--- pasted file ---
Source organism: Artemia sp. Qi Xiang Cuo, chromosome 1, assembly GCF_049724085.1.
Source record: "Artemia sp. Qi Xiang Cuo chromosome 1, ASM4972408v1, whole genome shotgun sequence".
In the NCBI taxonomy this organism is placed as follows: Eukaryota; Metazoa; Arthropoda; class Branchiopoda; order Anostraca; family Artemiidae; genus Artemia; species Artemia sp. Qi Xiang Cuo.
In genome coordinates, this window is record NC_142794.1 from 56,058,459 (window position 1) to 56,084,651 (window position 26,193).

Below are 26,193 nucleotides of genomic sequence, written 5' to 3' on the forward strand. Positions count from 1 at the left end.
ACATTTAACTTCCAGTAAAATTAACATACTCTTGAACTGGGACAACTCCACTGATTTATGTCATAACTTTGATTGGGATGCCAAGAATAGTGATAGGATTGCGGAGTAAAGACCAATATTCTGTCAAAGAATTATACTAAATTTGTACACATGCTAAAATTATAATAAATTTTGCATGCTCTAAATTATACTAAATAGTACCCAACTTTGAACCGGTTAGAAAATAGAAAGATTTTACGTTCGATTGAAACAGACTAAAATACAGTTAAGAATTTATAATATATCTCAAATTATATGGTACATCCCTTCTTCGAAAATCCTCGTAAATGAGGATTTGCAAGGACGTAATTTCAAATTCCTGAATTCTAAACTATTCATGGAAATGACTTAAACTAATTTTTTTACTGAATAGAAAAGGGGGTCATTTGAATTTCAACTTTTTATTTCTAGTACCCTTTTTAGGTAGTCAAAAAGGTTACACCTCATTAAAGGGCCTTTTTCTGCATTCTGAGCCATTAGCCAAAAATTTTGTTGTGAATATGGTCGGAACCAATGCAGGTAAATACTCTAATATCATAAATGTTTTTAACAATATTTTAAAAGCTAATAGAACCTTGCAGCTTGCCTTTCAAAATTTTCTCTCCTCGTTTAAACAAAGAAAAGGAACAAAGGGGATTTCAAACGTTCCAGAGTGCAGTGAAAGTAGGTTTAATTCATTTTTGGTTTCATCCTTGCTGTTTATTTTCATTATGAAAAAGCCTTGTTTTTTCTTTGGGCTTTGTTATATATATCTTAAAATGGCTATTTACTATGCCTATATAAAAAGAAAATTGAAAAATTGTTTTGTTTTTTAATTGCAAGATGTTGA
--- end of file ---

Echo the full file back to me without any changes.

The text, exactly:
Source organism: Artemia sp. Qi Xiang Cuo, chromosome 1, assembly GCF_049724085.1.
Source record: "Artemia sp. Qi Xiang Cuo chromosome 1, ASM4972408v1, whole genome shotgun sequence".
In the NCBI taxonomy this organism is placed as follows: Eukaryota; Metazoa; Arthropoda; class Branchiopoda; order Anostraca; family Artemiidae; genus Artemia; species Artemia sp. Qi Xiang Cuo.
In genome coordinates, this window is record NC_142794.1 from 56,058,459 (window position 1) to 56,084,651 (window position 26,193).

Below are 26,193 nucleotides of genomic sequence, written 5' to 3' on the forward strand. Positions count from 1 at the left end.
ACATTTAACTTCCAGTAAAATTAACATACTCTTGAACTGGGACAACTCCACTGATTTATGTCATAACTTTGATTGGGATGCCAAGAATAGTGATAGGATTGCGGAGTAAAGACCAATATTCTGTCAAAGAATTATACTAAATTTGTACACATGCTAAAATTATAATAAATTTTGCATGCTCTAAATTATACTAAATAGTACCCAACTTTGAACCGGTTAGAAAATAGAAAGATTTTACGTTCGATTGAAACAGACTAAAATACAGTTAAGAATTTATAATATATCTCAAATTATATGGTACATCCCTTCTTCGAAAATCCTCGTAAATGAGGATTTGCAAGGACGTAATTTCAAATTCCTGAATTCTAAACTATTCATGGAAATGACTTAAACTAATTTTTTTACTGAATAGAAAAGGGGGTCATTTGAATTTCAACTTTTTATTTCTAGTACCCTTTTTAGGTAGTCAAAAAGGTTACACCTCATTAAAGGGCCTTTTTCTGCATTCTGAGCCATTAGCCAAAAATTTTGTTGTGAATATGGTCGGAACCAATGCAGGTAAATACTCTAATATCATAAATGTTTTTAACAATATTTTAAAAGCTAATAGAACCTTGCAGCTTGCCTTTCAAAATTTTCTCTCCTCGTTTAAACAAAGAAAAGGAACAAAGGGGATTTCAAACGTTCCAGAGTGCAGTGAAAGTAGGTTTAATTCATTTTTGGTTTCATCCTTGCTGTTTATTTTCATTATGAAAAAGCCTTGTTTTTTCTTTGGGCTTTGTTATATATATCTTAAAATGGCTATTTACTATGCCTATATAAAAAGAAAATTGAAAAATTGTTTTGTTTTTTAATTGCAAGATGTTGA